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Displaying posts with tag: NDB Cluster (reset)
Social networking type queries with NDB (part 2)

Recently, I talked about how to optimize social networking type queries for the NDB storage engine using IN clause statements. In clauses are great but they have one fundamental limitation, they work only on one column (Actually, this is not true, I discovered, thanks to Roland’s comment, that MySQL supports multiple columns IN clause). What if the primary key is a composite of let’s say “region_id”, “application_id” and “user_id”? Recently, while on site with a client, Brian Morin showed me a very clever way of dealing these type of primary keys in an IN clause. The main problem is that you cannot return a binary or varbinary from a function. So the idea was to used the return values of a stored proc. First we need to compose the varbinary from the actual values with this stored proc:

delimiter $$
drop procedure if exists compose_user_account_key $$ …
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High performance replacement of the MySQL Memory storage engine with NDB

People often wants to use the MySQL memory engine to store web sessions or other similar volatile data.
There are good reasons for that, here are the main ones:

  • Data is volatile, it is not the end of the world if it is lost
  • Elements are accessed by primary key so hash index are good
  • Sessions tables are accessed heavily (reads/writes), using Memory tables save disk IO

Unfortunately, the Memory engine also has some limitations that can prevent its use on a large scale:

  • Bound by the memory of one server
  • Variable length data types like varchar are expanded
  • Bound to the CPU processing of one server
  • The Memory engine only supports table level locking, limiting concurrency

Those limitations can be hit fairly rapidly, especially if the session payload data is large. What is less known is that NDB Cluster can creates tables …

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Social Networking type queries with NDB (part 1)

NDB Cluster is the only integrated sharding framework that I know of (educate me if I am wrong) but it is known to have issues with large joins. These days, large databases that would benefit from a sharding framework are often for social networking type applications that requires large joins.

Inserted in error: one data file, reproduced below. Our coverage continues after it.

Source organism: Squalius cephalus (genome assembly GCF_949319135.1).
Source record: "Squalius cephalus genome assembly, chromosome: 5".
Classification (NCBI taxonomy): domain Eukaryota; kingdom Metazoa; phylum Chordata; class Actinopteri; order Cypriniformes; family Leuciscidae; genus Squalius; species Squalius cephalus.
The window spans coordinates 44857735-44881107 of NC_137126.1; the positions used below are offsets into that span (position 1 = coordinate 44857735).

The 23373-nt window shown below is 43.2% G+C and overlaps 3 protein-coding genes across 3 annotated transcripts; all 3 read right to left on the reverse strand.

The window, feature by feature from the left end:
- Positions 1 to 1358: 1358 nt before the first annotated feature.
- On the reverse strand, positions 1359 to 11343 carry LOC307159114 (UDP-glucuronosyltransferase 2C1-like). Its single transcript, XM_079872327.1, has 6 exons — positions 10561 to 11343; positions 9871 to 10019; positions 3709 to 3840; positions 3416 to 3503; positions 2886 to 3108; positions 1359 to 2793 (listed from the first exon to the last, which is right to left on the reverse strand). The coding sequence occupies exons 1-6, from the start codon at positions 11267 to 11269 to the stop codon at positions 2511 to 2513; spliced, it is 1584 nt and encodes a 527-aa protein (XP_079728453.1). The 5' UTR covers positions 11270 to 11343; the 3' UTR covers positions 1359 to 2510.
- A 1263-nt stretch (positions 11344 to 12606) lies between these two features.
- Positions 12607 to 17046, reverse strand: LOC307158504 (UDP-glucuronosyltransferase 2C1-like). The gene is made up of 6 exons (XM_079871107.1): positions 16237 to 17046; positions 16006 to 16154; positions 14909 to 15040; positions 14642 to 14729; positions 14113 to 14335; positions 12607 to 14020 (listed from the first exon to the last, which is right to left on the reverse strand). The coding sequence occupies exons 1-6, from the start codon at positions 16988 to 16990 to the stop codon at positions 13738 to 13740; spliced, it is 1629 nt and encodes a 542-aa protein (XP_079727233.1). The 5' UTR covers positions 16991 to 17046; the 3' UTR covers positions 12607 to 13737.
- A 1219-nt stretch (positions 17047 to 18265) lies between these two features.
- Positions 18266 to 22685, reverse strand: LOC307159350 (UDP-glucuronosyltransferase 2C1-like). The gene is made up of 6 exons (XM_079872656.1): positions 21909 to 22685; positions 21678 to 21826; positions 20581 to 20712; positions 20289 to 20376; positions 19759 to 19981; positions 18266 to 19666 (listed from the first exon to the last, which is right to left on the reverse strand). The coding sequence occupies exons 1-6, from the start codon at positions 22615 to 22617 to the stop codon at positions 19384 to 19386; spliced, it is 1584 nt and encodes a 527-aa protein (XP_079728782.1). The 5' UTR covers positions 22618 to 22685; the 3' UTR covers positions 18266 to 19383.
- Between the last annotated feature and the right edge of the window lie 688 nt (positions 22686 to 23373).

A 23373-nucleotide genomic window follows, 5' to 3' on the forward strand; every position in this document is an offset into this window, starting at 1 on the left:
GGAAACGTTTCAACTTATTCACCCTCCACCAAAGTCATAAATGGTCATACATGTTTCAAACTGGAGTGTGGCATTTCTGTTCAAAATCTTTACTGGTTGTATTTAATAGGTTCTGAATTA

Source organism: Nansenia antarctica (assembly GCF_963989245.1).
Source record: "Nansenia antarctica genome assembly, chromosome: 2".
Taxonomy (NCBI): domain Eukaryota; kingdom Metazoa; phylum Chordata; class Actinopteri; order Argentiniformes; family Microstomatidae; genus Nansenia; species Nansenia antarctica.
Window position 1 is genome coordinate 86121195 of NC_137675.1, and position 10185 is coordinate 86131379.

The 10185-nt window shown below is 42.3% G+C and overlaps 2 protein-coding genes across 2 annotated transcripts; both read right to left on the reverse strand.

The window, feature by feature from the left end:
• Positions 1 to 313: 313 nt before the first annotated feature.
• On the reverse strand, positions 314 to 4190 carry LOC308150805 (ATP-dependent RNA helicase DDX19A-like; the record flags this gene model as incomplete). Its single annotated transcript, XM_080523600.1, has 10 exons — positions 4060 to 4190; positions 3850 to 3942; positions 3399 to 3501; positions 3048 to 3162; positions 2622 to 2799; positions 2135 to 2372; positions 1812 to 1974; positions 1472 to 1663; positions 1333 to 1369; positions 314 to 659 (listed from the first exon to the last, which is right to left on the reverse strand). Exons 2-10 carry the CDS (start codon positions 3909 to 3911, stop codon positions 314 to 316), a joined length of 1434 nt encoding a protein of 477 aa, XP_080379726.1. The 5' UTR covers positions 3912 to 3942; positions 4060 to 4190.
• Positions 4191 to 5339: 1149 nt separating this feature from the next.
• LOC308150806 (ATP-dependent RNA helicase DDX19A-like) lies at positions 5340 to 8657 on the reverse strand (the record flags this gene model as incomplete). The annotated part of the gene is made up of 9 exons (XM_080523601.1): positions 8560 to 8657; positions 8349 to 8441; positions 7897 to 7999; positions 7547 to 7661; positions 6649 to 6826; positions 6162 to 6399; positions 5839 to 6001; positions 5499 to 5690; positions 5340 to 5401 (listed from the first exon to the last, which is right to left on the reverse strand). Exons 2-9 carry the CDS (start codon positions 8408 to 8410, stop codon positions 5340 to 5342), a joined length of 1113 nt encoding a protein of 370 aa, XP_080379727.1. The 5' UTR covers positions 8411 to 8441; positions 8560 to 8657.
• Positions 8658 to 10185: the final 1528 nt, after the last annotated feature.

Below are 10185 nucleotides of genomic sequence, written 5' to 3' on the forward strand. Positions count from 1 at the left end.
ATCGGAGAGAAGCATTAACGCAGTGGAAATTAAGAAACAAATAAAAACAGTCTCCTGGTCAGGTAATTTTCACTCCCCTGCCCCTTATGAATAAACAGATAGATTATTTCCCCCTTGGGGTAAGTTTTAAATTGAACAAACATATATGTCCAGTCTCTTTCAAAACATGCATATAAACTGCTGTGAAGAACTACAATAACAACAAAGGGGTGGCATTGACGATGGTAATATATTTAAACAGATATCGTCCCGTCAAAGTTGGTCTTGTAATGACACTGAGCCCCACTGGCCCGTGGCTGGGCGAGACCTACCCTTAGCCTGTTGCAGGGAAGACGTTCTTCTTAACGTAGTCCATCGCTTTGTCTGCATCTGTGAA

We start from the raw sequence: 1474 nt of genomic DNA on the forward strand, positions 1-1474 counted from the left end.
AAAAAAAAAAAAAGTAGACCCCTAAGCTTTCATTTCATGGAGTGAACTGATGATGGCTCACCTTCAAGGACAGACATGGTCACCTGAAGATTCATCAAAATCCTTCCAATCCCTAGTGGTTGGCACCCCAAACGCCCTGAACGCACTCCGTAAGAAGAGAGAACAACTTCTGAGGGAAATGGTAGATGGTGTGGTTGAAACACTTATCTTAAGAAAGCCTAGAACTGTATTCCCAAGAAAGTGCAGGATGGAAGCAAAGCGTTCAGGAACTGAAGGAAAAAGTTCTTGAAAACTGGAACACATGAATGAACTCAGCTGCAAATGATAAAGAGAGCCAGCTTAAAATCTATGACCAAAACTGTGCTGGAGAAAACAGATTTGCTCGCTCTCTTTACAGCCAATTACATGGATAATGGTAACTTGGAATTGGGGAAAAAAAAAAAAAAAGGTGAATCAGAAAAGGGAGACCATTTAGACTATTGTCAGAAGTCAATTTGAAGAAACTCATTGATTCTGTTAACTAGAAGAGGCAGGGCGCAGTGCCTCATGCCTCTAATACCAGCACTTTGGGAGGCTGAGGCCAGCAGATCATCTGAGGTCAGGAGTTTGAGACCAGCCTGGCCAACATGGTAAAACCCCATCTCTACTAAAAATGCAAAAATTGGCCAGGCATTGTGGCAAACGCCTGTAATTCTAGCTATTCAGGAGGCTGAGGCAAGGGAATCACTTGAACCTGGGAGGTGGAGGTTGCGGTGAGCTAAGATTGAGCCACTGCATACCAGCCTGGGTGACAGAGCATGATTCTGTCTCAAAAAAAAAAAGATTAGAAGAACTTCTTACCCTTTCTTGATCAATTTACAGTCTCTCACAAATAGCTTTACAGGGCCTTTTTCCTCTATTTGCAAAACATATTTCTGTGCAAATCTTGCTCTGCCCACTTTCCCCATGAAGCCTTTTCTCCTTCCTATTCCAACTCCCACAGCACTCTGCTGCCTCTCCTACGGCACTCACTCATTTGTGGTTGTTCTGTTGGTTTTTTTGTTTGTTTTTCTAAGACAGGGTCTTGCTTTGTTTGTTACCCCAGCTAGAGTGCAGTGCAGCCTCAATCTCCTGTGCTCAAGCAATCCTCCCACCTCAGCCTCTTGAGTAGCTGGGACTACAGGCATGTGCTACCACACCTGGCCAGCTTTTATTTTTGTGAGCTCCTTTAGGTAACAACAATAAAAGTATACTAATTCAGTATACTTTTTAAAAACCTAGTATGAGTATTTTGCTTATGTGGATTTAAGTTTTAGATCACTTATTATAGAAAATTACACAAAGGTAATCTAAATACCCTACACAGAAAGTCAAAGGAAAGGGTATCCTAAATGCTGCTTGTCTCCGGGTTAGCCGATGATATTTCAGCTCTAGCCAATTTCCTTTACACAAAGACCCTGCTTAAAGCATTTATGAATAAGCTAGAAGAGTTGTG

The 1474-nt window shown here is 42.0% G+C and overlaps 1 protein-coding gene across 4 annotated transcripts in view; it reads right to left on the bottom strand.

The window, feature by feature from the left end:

Actually it is not NDB that is the root cause of the joins problem, it is the way MySQL executes joins. Instead of asking the cluster for a large number of rows for the secondary table it joins to, the current version of MySQL does ask one row at a time. NDB cluster answers those queries very rapidly but, the time to hop over the network kills performance. The MySQL-6.0 branch will implement the Batch Key Access (BKA) algorithm which will solve that issue and might create database application killer with NDB cluster.

Although right now BKA is not available, there are ways to execute those queries in an efficient way by rewriting them. The …

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NDB cluster and Max_connections

NDB cluster is a strange beast. Usually, performance wise, it is a good idea to limit the number of threads inside MySQL, that’s why there are parameters like thread_concurrency and innodb_thread_concurrency. MySQL is known to show mutexes contention with a number of active threads greater than a hundred (actually even less) but with NDB the situation is quite different since threads have to wait for the network latency. With NDB Cluster, be prepared to use unusually high numbers of connections and be prepared to crank up the number of active workers if you want to push NDB to its limit. The following figure shows some tests I made recently during one my engagements. As one can see, the number of active connections has an important impact on the overall throughput and it peaks at approximately 800 connections!!!

We did by mistake one run of our test with InnoDB with 800 clients… we had to kill the server after a while, …

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Using local tables and replication in a clever way with NDB

Tuning queries for MySQL NDB cluster is way trickier than tuning for any other storage engines. This is especially true for highly normalized schema. Look at the following query trying to retrieve all male account from a given city. Since a city is not unique, we also need to specify the state.

SELECT a.First_name, a.Last_name
FROM Account a INNER JOIN Cities c ON a.City_id = c.Id
  INNER JOIN States s ON c.State_id = s.Id
  INNER JOIN Gender g ON a.Gender_id = g.Id